In the words of The Beatles, “ ‘Cause I’m the Taxman…,” and because it’s almost the filing deadline (April 16 this year), the Taxman is here. Marital and family status, of course, has a big impact on your taxes. So, here are some important rules everyone needs to know if they are going through a divorce, are already divorced or have children with someone to whom they are not married.
Separate Tax Returns?
If a couple is not yet divorced and therefore still legally married, there are two options for tax filing status: (1) Married Filing Joint; or (2) Married Filing Separate (with or without Head of Household status). You should undergo a careful review of your circumstances with a family law attorney and a CPA to understand the risks and rewards of each tax filing status. While typically the most financially advantageous status is Married Filing Joint, consider filing a separate tax return if there is any doubt about your spouse’s ability or intent to file an accurate tax return. Otherwise, by signing a joint return you are responsible for all taxes and penalties, if any, associated with the tax return. Also, if there is any doubt about your spouse’s income or deductions, filing a joint tax return while a divorce is pending may limit your ability in the divorce proceeding to claim the figures on the return are not accurate. In essence, signing the joint return may indicate your tacit acceptance of the information, thereby making it difficult if not impossible to take a contrary position in the divorce proceeding.
A spouse (or former spouse) receiving spousal support pursuant to a written agreement or court order must pay taxes on this money; the spouse (or former spouse) paying spousal support receives a tax deduction. Depending on which applies to you, be sure that it is properly documented on your return.
If children are involved, only one parent in a given tax year can claim a child as a dependent. Generally, a parent who has the custodial responsibility of the child more than 50% of the time automatically receives the Dependency Exemption. The Dependency Exemption can be “released” to the parent with less than 50% custody, but a specific form must be filled out by the “releasing” parent and the form must then be attached to the other parent’s tax return to document for the IRS that the release occurred.
Head of Household.
Unlike the Dependency Exemption, the Head of Household status cannot be “released” or otherwise transferred between parents. Rather, there is a long list of requirements set forth by the IRS to determine whether or not a parent qualifies for this status. Either a parent qualifies, or they don’t. Careful review of these rules with a CPA is required. In future years child custody may be structured to insure the parents can equally benefit from this tax filing status (not necessarily in the same tax year, however). But when filing taxes for a year that is completed, the past is the past and Head of Household status cannot be changed retroactively. If strategic tax planning on this issue was not done as part of your family law case, then a CPA must determine, based upon the prior calendar year (which is the current tax year), whether or not a parent qualifies for Head of Household status.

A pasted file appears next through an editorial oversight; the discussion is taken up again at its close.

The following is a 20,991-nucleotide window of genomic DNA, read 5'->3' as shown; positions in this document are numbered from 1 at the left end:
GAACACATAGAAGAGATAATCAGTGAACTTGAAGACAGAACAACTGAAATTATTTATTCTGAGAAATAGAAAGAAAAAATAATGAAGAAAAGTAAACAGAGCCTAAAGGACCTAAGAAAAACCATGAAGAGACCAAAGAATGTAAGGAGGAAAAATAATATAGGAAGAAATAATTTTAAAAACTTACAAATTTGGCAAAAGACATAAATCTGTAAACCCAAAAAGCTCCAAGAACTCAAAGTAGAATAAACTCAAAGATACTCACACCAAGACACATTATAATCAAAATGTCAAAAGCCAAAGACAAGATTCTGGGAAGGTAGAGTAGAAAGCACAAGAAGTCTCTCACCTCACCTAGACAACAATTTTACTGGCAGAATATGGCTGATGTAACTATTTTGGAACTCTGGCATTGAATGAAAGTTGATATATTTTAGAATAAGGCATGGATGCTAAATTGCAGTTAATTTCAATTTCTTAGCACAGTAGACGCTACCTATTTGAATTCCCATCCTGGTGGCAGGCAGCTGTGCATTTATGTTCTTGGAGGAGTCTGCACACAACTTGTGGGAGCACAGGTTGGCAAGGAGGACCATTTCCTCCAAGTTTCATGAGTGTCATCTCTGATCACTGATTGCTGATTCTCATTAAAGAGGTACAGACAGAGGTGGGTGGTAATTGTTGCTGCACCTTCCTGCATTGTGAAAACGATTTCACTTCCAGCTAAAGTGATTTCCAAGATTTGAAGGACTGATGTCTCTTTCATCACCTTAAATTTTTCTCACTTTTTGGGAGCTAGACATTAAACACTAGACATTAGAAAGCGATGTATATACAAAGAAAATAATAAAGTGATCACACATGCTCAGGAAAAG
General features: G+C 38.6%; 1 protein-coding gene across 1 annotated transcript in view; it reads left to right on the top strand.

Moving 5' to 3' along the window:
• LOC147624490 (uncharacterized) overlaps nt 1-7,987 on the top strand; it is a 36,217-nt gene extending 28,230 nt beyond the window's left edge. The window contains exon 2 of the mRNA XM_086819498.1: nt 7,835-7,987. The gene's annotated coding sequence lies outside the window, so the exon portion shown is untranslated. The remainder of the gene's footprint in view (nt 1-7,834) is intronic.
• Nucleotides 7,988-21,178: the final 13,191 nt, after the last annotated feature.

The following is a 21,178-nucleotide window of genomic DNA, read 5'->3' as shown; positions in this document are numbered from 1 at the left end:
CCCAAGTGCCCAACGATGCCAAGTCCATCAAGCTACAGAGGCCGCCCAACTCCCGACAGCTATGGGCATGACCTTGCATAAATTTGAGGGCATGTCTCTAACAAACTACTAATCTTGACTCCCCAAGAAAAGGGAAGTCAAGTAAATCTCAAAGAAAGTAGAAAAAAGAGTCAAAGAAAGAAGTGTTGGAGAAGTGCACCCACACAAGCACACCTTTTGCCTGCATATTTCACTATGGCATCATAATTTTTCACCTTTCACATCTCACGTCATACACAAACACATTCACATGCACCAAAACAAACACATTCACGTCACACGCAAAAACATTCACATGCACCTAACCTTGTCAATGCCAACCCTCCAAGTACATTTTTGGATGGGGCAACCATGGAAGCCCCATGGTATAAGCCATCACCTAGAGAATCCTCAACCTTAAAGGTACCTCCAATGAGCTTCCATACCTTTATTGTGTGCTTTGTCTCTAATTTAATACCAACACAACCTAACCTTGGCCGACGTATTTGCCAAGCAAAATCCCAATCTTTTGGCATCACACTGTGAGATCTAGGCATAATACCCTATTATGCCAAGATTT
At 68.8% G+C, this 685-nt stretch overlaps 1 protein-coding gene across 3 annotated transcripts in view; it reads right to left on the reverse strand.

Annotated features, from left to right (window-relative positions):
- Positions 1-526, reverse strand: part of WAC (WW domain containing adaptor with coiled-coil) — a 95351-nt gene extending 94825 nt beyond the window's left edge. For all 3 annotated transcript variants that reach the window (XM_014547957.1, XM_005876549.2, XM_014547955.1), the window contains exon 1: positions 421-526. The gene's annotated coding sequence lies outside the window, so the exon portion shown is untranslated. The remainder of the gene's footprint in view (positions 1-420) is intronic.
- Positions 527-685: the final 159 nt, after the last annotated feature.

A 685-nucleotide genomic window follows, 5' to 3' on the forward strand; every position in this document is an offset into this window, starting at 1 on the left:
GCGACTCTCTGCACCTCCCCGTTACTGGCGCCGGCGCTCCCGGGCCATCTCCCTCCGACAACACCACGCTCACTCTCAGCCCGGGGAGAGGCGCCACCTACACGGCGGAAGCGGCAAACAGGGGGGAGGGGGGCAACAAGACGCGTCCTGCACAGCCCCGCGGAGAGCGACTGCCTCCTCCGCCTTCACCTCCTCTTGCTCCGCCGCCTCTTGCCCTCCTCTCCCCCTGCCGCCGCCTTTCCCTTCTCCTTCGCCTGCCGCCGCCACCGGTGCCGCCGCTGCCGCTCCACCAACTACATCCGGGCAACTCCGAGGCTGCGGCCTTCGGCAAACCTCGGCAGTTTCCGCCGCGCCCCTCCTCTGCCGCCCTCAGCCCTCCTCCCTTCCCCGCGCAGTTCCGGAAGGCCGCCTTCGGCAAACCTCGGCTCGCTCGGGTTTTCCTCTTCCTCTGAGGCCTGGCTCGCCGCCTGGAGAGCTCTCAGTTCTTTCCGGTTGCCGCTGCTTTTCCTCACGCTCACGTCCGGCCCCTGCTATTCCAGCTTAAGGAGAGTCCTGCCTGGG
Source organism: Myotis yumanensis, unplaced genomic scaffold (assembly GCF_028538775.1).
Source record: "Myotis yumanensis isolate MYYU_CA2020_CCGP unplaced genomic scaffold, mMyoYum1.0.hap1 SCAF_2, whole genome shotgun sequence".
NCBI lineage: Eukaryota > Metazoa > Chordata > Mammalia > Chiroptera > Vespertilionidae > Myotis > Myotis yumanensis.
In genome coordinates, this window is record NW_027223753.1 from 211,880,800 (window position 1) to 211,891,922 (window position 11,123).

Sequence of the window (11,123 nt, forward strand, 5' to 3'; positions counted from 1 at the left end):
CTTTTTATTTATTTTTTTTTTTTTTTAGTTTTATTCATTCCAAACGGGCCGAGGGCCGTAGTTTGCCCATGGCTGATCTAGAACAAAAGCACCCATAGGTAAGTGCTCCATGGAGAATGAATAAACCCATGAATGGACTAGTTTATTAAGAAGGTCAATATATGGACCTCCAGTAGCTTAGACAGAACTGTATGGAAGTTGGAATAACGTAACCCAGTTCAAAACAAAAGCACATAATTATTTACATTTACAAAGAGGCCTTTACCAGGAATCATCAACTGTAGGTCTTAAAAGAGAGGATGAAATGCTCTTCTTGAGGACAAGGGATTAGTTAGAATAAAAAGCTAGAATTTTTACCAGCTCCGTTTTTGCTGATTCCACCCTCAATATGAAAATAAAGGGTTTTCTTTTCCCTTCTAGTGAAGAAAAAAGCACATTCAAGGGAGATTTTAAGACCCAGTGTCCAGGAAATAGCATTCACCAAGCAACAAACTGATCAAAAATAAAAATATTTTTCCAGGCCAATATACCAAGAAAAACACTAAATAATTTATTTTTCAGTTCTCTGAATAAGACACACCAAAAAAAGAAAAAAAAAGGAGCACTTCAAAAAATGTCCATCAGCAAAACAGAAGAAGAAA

Attorney and Other Expert Fees.
Generally, fees charged by attorneys, accountants, appraisers and other experts in connection with marriage dissolution, child custody and similar family law disputes are not deductible by either party because they are considered personal expenses. However, these expenses are deductible if they are incurred to obtain taxable income, such as for establishing taxable spousal support, for a modification proceeding or negotiation to increase spousal support, or for resisting a decrease in spousal support. Other examples of fees incurred to obtain taxable income are:
- Cost of obtaining an interest in the other spouse’s pension or profit-sharing plan (including the preparation of a Qualified Domestic Relations Order which divides the retirement plan), since distributions from the plan will be taxable when received;
- Cost of obtaining other assets that will be taxable when received (such as a portion of an author’s royalties in a community property work);
- Costs of properly structuring a property division to produce desired tax effects;
- Costs to determine the adjusted basis of assets which are to be distributed in the divorce settlement;
- Costs of planning an alimony trust or annuity agreement;
- Costs of estate planning which relate to determining estate and gift tax consequences on relevant property;
- Costs to prepare a written agreement to assure deductible support payments;
- Costs for maximizing the deductible portion of spousal support or for minimizing the taxable portion of spousal support;
- Costs of allocating Dependency Exemptions;
- Costs to assure that either spouse or both spouses can secure rollover treatment for the sale of the residence in connection with the divorce; and
- Costs of obtaining advice about the tax consequences of a divorce or separation instrument.
These are complex financial concerns which require the advice and guidance of an accountant to determine how they affect your particular situation. Every party to a divorce should seek advice from an accountant and a family law attorney about the tax consequences that divorce and children bring. Doing so can make an otherwise difficult tax season less trying.